The Raynsford Review Launches

Fri 23 Nov 2018
Issue 10 cover 1

‘For those understandably tired of changes to the #planning system, key message of the #RaynsfordReview is that change is inevitable because the current system is unstable, unpopular & inefficient. The question is whether change will be systematic, evidenced based & sensible’ - Planning Barrister, William Upton.

Read the final report, Planning 2020, published by the Independent Review Team. The team was set up in early 2017 by the Town and Country Planning Association.

How does the review affect planning and design?
According to Raynsford the Grenfell Tower tragedy has drawn people’s minds towards the basic issues around the safety and wellbeing of individuals and questions whether communities are being respected and listened to when making decisions that shape their lives. Raynsford is aware the report’s recommendations may not be welcomed by all, but no alternative compelling vision for the future of planning has emerged to date. He also mentioned that the Letwin Review pointed to many of the same conclusions. So, rather than the strategic change the system requires, expect more tinkering.

According to the Raynsford report planners feel uncomfortable with the expectation that they would not raise any objection to developments that are sub-standard and potentially harmful to people’s health and wellbeing. They do not feel that the existing code provides them with the necessary authority to enable them to raise concerns and ultimately to make a judgement about a development.

Recommendations to ensure the safety and wellbeing of residents have been made and include, seeking the introduction of a new ‘do no harm’ obligation in built-environment professional codes of conduct. This would give officials firmer grounds to oppose schemes that seem harmful to future residents.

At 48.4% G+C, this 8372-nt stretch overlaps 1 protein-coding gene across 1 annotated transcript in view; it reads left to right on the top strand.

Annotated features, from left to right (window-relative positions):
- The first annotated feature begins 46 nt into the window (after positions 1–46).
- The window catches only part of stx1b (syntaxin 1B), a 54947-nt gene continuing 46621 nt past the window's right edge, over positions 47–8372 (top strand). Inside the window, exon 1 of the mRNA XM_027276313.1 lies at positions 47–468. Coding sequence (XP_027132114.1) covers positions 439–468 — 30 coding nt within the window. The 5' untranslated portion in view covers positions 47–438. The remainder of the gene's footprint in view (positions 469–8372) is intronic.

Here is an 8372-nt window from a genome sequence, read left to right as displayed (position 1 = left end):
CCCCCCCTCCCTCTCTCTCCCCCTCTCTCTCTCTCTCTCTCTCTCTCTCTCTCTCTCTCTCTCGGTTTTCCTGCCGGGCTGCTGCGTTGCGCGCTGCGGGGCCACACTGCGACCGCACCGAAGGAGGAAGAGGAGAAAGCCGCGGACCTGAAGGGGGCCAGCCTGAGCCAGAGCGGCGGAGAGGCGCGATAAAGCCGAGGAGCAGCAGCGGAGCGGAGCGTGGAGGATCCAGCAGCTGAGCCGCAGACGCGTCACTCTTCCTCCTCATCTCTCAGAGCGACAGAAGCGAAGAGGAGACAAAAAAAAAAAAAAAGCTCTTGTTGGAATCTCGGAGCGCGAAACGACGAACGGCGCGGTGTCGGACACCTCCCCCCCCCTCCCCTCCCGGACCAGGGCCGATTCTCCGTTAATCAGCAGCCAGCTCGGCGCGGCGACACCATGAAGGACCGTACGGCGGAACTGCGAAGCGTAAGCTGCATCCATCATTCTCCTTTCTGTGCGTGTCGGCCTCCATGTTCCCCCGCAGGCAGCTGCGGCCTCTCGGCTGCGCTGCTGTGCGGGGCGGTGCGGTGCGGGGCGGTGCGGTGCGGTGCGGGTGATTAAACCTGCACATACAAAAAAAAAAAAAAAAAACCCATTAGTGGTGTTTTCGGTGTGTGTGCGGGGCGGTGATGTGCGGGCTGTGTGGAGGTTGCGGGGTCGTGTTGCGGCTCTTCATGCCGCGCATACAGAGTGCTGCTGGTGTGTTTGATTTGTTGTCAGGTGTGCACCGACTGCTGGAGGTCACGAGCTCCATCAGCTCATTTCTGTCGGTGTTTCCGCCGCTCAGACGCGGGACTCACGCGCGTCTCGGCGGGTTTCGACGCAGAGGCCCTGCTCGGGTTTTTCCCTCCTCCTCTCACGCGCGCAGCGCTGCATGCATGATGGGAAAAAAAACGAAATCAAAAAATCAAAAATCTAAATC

The review also suggested giving more power to the National Infrastructure Commission, headed by Sir John Armitt. The remit of the National Infrastructure Commission should be enhanced and placed on a statutory footing to help with national and local planning.

The main report findings are set out below:

  • Cross-sectoral dissatisfaction with current arrangements. The system overall is failing to deliver the high-quality outcomes which the country needs and deserves
  • A period of continuous change over the past decade, accompanied by financial cutbacks, has compounded rather than resolved the problems they were supposed to address
  • The underlying direction of these changes, symbolised by the continuing extension of permitted development rights, points towards a future in which the role of planners is less and less focussed on the creation of better places and is instead moving ever closer to “traffic wardens for land”

The consultation that followed the publication of the interim report demonstrated extensive support for nine propositions which includes the need for a clear and powerful, people-centred planning system with a focus on the delivery of sustainable development. Sustainable development goes beyond economic growth and should also focus on social wellbeing by generating places of beauty and creating opportunities for citizens. The planning system would further benefit from a simplified and consolidated legal framework with fairer and more effective mechanisms for sharing the uplift in land values brought by development.

Until next week. Please make sure to send in your ideas to info@designnetwork.org.uk
Author: Jane Briginshaw, Design England


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